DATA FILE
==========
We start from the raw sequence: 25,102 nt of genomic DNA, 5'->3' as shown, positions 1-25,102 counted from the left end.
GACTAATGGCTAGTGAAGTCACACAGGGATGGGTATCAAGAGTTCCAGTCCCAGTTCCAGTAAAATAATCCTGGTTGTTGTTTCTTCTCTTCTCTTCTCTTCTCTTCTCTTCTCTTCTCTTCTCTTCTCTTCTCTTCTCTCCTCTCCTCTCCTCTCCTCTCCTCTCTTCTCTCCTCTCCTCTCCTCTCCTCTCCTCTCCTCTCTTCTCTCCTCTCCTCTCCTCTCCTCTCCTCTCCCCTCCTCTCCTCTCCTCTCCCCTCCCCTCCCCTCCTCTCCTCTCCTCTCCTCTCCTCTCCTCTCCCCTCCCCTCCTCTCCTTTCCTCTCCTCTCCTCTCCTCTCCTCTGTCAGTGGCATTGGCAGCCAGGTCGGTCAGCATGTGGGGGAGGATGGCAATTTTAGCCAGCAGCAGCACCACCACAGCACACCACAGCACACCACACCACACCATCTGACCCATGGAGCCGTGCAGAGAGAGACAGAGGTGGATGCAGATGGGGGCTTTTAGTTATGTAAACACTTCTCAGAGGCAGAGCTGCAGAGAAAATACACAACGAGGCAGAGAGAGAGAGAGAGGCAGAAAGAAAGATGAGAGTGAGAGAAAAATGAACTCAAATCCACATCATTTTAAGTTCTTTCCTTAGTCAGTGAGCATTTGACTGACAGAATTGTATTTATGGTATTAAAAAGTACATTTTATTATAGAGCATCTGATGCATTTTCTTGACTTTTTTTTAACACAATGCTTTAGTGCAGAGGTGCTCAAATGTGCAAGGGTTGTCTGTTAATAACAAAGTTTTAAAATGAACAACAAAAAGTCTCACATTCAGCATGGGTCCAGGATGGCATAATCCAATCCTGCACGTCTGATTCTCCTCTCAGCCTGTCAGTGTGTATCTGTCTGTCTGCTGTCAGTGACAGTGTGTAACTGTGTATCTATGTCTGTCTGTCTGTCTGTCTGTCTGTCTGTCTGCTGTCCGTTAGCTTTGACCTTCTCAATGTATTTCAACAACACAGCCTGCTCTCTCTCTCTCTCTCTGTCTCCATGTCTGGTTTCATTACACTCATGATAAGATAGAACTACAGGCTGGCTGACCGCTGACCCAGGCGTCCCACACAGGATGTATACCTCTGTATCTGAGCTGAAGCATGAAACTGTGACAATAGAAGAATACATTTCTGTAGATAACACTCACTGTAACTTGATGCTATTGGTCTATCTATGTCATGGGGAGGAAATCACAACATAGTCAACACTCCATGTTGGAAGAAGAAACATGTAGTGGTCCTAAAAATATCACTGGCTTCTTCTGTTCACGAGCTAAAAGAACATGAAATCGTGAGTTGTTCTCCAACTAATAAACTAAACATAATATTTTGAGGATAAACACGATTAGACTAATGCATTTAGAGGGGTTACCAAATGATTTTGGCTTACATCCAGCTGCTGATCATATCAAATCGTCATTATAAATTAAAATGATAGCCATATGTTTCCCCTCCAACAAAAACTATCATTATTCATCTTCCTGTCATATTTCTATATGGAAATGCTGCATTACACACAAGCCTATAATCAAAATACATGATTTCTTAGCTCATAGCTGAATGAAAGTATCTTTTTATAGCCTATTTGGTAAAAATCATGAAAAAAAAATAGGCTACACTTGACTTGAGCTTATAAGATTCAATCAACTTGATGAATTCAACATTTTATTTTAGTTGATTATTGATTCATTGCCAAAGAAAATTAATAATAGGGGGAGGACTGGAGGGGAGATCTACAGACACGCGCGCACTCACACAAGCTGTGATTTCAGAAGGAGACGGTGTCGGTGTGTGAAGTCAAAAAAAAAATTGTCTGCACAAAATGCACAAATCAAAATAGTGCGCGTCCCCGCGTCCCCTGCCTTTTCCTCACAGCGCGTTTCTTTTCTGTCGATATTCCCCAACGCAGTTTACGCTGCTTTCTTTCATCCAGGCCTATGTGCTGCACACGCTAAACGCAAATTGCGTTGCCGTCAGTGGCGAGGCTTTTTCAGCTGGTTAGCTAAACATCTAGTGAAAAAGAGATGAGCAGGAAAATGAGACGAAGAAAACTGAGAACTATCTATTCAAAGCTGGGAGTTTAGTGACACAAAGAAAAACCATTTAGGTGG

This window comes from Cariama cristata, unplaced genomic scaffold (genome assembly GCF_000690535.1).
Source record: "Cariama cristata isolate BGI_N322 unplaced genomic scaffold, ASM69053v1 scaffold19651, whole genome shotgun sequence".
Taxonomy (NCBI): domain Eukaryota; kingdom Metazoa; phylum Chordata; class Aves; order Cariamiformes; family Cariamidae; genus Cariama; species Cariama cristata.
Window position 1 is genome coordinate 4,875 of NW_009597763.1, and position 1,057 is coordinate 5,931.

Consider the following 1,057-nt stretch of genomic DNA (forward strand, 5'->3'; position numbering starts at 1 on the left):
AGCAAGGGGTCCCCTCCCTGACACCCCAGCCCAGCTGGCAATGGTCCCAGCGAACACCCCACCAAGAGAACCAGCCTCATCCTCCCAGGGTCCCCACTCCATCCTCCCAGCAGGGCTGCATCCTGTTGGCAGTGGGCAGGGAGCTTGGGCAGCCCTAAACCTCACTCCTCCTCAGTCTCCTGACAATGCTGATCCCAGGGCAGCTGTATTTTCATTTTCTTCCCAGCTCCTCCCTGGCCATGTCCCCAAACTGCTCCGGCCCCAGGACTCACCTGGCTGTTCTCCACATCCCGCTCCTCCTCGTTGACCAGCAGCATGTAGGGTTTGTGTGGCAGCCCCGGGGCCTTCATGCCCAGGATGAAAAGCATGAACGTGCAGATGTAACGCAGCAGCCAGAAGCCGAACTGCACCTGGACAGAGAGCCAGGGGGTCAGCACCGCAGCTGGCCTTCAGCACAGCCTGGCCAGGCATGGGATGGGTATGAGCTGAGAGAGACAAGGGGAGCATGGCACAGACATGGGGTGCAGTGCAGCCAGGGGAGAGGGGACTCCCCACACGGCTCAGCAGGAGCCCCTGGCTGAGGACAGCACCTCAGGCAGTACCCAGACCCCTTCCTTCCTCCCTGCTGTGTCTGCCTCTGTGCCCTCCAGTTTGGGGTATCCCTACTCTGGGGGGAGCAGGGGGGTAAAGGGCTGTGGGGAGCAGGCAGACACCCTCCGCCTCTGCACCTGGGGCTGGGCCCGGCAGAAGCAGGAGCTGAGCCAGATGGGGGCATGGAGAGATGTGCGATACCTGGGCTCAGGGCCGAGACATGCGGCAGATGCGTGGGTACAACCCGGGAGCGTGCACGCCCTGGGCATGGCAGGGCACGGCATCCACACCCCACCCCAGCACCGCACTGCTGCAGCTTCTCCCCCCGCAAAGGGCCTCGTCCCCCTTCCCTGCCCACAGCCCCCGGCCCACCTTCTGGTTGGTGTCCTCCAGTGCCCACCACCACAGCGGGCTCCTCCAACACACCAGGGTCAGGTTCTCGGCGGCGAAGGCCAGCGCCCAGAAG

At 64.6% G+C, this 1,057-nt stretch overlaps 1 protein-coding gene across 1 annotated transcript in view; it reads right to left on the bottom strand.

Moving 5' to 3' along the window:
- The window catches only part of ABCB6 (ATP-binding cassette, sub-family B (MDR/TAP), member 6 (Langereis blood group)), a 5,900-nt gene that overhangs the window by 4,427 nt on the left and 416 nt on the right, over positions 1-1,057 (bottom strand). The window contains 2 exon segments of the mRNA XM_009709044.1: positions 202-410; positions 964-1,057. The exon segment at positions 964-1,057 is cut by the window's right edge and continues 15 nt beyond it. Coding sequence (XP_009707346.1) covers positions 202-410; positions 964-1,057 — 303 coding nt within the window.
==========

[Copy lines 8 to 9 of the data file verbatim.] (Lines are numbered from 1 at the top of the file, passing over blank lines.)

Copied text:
AGCAAGGGGTCCCCTCCCTGACACCCCAGCCCAGCTGGCAATGGTCCCAGCGAACACCCCACCAAGAGAACCAGCCTCATCCTCCCAGGGTCCCCACTCCATCCTCCCAGCAGGGCTGCATCCTGTTGGCAGTGGGCAGGGAGCTTGGGCAGCCCTAAACCTCACTCCTCCTCAGTCTCCTGACAATGCTGATCCCAGGGCAGCTGTATTTTCATTTTCTTCCCAGCTCCTCCCTGGCCATGTCCCCAAACTGCTCCGGCCCCAGGACTCACCTGGCTGTTCTCCACATCCCGCTCCTCCTCGTTGACCAGCAGCATGTAGGGTTTGTGTGGCAGCCCCGGGGCCTTCATGCCCAGGATGAAAAGCATGAACGTGCAGATGTAACGCAGCAGCCAGAAGCCGAACTGCACCTGGACAGAGAGCCAGGGGGTCAGCACCGCAGCTGGCCTTCAGCACAGCCTGGCCAGGCATGGGATGGGTATGAGCTGAGAGAGACAAGGGGAGCATGGCACAGACATGGGGTGCAGTGCAGCCAGGGGAGAGGGGACTCCCCACACGGCTCAGCAGGAGCCCCTGGCTGAGGACAGCACCTCAGGCAGTACCCAGACCCCTTCCTTCCTCCCTGCTGTGTCTGCCTCTGTGCCCTCCAGTTTGGGGTATCCCTACTCTGGGGGGAGCAGGGGGGTAAAGGGCTGTGGGGAGCAGGCAGACACCCTCCGCCTCTGCACCTGGGGCTGGGCCCGGCAGAAGCAGGAGCTGAGCCAGATGGGGGCATGGAGAGATGTGCGATACCTGGGCTCAGGGCCGAGACATGCGGCAGATGCGTGGGTACAACCCGGGAGCGTGCACGCCCTGGGCATGGCAGGGCACGGCATCCACACCCCACCCCAGCACCGCACTGCTGCAGCTTCTCCCCCCGCAAAGGGCCTCGTCCCCCTTCCCTGCCCACAGCCCCCGGCCCACCTTCTGGTTGGTGTCCTCCAGTGCCCACCACCACAGCGGGCTCCTCCAACACACCAGGGTCAGGTTCTCGGCGGCGAAGGCCAGCGCCCAGAAG

At 64.6% G+C, this 1,057-nt stretch overlaps 1 protein-coding gene across 1 annotated transcript in view; it reads right to left on the bottom strand.